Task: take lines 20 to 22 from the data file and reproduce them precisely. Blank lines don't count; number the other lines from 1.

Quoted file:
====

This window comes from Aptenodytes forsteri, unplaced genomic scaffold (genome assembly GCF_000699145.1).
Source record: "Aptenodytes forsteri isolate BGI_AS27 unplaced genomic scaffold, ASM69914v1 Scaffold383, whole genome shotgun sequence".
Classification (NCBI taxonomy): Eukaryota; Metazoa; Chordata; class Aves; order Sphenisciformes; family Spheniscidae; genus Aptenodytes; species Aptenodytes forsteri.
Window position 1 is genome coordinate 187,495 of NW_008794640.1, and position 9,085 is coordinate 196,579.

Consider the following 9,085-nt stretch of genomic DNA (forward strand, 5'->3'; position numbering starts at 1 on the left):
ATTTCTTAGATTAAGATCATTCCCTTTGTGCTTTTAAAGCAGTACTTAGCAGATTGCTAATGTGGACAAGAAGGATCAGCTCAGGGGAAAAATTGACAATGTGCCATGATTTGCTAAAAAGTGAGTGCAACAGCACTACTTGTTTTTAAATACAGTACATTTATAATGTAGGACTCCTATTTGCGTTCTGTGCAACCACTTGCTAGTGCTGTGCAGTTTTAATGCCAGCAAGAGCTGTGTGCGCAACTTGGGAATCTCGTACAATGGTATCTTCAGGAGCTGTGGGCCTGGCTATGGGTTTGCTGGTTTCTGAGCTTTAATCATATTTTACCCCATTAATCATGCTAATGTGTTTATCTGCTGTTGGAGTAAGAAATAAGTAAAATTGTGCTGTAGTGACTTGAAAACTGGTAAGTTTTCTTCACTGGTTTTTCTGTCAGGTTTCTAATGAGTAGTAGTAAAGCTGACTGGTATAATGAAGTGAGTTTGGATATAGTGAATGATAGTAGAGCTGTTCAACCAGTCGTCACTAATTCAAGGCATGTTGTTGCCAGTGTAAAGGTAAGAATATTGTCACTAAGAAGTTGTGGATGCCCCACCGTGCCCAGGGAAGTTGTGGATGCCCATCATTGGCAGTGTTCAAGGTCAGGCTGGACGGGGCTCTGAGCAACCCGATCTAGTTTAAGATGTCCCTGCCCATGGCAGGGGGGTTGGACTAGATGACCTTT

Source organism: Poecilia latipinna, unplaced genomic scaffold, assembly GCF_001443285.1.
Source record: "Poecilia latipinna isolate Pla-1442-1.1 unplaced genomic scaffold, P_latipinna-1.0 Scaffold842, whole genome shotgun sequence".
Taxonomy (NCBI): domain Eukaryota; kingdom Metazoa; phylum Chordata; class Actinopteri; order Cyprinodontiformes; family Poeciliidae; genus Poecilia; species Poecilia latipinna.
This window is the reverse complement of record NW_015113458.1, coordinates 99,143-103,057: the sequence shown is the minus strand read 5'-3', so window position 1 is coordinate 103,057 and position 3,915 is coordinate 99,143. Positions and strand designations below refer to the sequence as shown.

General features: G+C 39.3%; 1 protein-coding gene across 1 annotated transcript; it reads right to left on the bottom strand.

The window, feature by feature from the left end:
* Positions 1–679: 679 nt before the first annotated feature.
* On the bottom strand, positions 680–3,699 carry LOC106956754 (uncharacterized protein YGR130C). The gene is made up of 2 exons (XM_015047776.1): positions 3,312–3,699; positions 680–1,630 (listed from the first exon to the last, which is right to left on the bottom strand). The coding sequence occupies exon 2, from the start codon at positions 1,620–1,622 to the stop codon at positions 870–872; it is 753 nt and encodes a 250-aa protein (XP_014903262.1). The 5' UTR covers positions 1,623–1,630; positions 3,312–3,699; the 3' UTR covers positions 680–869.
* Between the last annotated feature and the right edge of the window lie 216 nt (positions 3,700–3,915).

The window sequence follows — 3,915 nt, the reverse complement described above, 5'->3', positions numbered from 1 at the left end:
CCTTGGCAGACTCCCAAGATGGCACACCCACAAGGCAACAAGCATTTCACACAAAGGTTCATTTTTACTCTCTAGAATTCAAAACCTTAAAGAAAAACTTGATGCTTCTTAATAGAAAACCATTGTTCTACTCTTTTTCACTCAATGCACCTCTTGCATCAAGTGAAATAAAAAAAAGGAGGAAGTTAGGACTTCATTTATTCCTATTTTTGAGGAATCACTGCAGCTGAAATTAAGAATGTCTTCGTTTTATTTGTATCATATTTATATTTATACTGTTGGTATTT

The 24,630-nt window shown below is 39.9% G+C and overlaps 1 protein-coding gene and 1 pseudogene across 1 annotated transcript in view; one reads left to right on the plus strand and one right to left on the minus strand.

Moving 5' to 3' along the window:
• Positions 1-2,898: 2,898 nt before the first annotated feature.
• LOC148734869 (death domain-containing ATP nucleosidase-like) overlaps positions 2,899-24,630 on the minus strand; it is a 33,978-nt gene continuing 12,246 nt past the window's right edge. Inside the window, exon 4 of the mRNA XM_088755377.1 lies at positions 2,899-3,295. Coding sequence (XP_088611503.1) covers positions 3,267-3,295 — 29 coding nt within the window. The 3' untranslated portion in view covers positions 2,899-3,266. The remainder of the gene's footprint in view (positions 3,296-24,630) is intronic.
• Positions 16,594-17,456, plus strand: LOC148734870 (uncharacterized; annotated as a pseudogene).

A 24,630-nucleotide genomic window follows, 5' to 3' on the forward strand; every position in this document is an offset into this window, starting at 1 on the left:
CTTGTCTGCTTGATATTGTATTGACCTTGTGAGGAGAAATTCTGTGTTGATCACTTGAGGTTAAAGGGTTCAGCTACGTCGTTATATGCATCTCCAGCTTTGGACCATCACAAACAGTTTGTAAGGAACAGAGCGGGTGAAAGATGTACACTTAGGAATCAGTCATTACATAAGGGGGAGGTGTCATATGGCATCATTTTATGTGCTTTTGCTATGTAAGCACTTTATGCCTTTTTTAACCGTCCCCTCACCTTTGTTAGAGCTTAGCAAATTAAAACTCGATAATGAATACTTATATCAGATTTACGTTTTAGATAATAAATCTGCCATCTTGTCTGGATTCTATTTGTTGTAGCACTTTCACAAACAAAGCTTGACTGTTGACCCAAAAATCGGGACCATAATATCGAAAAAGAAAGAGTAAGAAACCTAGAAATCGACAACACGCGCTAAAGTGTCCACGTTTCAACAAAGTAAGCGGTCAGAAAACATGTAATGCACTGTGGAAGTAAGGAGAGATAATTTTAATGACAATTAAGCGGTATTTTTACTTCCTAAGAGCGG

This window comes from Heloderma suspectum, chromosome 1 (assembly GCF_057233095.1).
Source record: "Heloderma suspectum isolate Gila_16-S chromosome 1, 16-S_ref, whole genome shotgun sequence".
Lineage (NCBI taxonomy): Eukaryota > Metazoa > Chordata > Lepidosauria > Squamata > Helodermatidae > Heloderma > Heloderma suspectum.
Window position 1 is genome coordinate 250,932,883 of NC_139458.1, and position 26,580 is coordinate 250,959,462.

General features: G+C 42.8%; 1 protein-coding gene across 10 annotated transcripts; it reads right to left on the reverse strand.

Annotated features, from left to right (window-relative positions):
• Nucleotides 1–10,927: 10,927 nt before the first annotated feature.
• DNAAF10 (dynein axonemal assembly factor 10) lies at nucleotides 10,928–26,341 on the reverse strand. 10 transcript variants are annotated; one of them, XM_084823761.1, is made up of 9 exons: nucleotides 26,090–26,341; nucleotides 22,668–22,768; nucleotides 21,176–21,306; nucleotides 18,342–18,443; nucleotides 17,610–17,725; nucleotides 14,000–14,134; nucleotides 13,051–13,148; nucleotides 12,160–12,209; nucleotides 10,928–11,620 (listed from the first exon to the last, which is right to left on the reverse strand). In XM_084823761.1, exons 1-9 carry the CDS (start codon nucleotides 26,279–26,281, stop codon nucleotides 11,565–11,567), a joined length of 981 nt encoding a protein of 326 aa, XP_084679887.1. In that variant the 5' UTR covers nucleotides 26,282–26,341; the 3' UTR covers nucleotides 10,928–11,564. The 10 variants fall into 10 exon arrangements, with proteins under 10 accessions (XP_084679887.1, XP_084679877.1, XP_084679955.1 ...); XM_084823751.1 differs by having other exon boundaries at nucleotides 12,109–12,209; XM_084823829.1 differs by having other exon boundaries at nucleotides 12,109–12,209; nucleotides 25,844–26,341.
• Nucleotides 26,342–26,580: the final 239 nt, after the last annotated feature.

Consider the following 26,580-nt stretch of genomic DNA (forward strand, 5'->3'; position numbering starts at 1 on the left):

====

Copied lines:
• Positions 1-2,898: 2,898 nt before the first annotated feature.
• LOC148734869 (death domain-containing ATP nucleosidase-like) overlaps positions 2,899-24,630 on the minus strand; it is a 33,978-nt gene continuing 12,246 nt past the window's right edge. Inside the window, exon 4 of the mRNA XM_088755377.1 lies at positions 2,899-3,295. Coding sequence (XP_088611503.1) covers positions 3,267-3,295 — 29 coding nt within the window. The 3' untranslated portion in view covers positions 2,899-3,266. The remainder of the gene's footprint in view (positions 3,296-24,630) is intronic.
• Positions 16,594-17,456, plus strand: LOC148734870 (uncharacterized; annotated as a pseudogene).